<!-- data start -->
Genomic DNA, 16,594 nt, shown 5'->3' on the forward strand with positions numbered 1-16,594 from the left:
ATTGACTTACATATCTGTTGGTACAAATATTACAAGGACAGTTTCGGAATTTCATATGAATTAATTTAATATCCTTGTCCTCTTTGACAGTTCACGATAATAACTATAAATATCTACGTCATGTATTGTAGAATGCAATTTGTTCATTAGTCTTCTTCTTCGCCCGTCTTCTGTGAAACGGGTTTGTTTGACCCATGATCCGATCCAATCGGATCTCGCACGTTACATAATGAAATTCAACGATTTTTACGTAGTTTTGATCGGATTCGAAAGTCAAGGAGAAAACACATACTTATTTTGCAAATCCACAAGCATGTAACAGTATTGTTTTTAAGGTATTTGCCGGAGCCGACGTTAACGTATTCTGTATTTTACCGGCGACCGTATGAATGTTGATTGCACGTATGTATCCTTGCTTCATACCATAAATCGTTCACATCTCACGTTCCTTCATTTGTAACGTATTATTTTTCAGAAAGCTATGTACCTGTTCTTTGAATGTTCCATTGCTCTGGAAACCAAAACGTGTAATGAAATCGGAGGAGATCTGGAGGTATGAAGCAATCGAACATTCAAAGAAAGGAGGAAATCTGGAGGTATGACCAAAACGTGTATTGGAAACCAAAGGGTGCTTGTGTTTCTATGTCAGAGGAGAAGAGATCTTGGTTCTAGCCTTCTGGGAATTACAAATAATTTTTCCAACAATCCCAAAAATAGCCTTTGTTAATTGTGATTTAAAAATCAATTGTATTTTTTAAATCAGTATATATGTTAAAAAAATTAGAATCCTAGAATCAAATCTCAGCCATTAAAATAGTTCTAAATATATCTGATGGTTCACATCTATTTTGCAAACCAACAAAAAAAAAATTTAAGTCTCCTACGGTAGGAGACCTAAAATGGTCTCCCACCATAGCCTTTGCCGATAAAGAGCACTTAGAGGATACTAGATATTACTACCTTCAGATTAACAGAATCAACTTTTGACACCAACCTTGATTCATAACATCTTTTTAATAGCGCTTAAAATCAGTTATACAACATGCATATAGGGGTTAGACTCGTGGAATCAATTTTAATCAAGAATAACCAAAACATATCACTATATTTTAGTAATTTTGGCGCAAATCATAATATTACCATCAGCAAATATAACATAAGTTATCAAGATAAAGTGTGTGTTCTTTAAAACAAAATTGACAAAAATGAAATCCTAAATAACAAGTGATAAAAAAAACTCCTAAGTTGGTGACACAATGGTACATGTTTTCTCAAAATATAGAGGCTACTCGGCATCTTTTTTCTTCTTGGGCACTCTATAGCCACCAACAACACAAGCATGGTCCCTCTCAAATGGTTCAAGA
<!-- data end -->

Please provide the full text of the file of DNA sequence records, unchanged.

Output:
Genomic DNA, 16,594 nt, shown 5'->3' on the forward strand with positions numbered 1-16,594 from the left:
ATTGACTTACATATCTGTTGGTACAAATATTACAAGGACAGTTTCGGAATTTCATATGAATTAATTTAATATCCTTGTCCTCTTTGACAGTTCACGATAATAACTATAAATATCTACGTCATGTATTGTAGAATGCAATTTGTTCATTAGTCTTCTTCTTCGCCCGTCTTCTGTGAAACGGGTTTGTTTGACCCATGATCCGATCCAATCGGATCTCGCACGTTACATAATGAAATTCAACGATTTTTACGTAGTTTTGATCGGATTCGAAAGTCAAGGAGAAAACACATACTTATTTTGCAAATCCACAAGCATGTAACAGTATTGTTTTTAAGGTATTTGCCGGAGCCGACGTTAACGTATTCTGTATTTTACCGGCGACCGTATGAATGTTGATTGCACGTATGTATCCTTGCTTCATACCATAAATCGTTCACATCTCACGTTCCTTCATTTGTAACGTATTATTTTTCAGAAAGCTATGTACCTGTTCTTTGAATGTTCCATTGCTCTGGAAACCAAAACGTGTAATGAAATCGGAGGAGATCTGGAGGTATGAAGCAATCGAACATTCAAAGAAAGGAGGAAATCTGGAGGTATGACCAAAACGTGTATTGGAAACCAAAGGGTGCTTGTGTTTCTATGTCAGAGGAGAAGAGATCTTGGTTCTAGCCTTCTGGGAATTACAAATAATTTTTCCAACAATCCCAAAAATAGCCTTTGTTAATTGTGATTTAAAAATCAATTGTATTTTTTAAATCAGTATATATGTTAAAAAAATTAGAATCCTAGAATCAAATCTCAGCCATTAAAATAGTTCTAAATATATCTGATGGTTCACATCTATTTTGCAAACCAACAAAAAAAAAATTTAAGTCTCCTACGGTAGGAGACCTAAAATGGTCTCCCACCATAGCCTTTGCCGATAAAGAGCACTTAGAGGATACTAGATATTACTACCTTCAGATTAACAGAATCAACTTTTGACACCAACCTTGATTCATAACATCTTTTTAATAGCGCTTAAAATCAGTTATACAACATGCATATAGGGGTTAGACTCGTGGAATCAATTTTAATCAAGAATAACCAAAACATATCACTATATTTTAGTAATTTTGGCGCAAATCATAATATTACCATCAGCAAATATAACATAAGTTATCAAGATAAAGTGTGTGTTCTTTAAAACAAAATTGACAAAAATGAAATCCTAAATAACAAGTGATAAAAAAAACTCCTAAGTTGGTGACACAATGGTACATGTTTTCTCAAAATATAGAGGCTACTCGGCATCTTTTTTCTTCTTGGGCACTCTATAGCCACCAACAACACAAGCATGGTCCCTCTCAAATGGTTCAAGA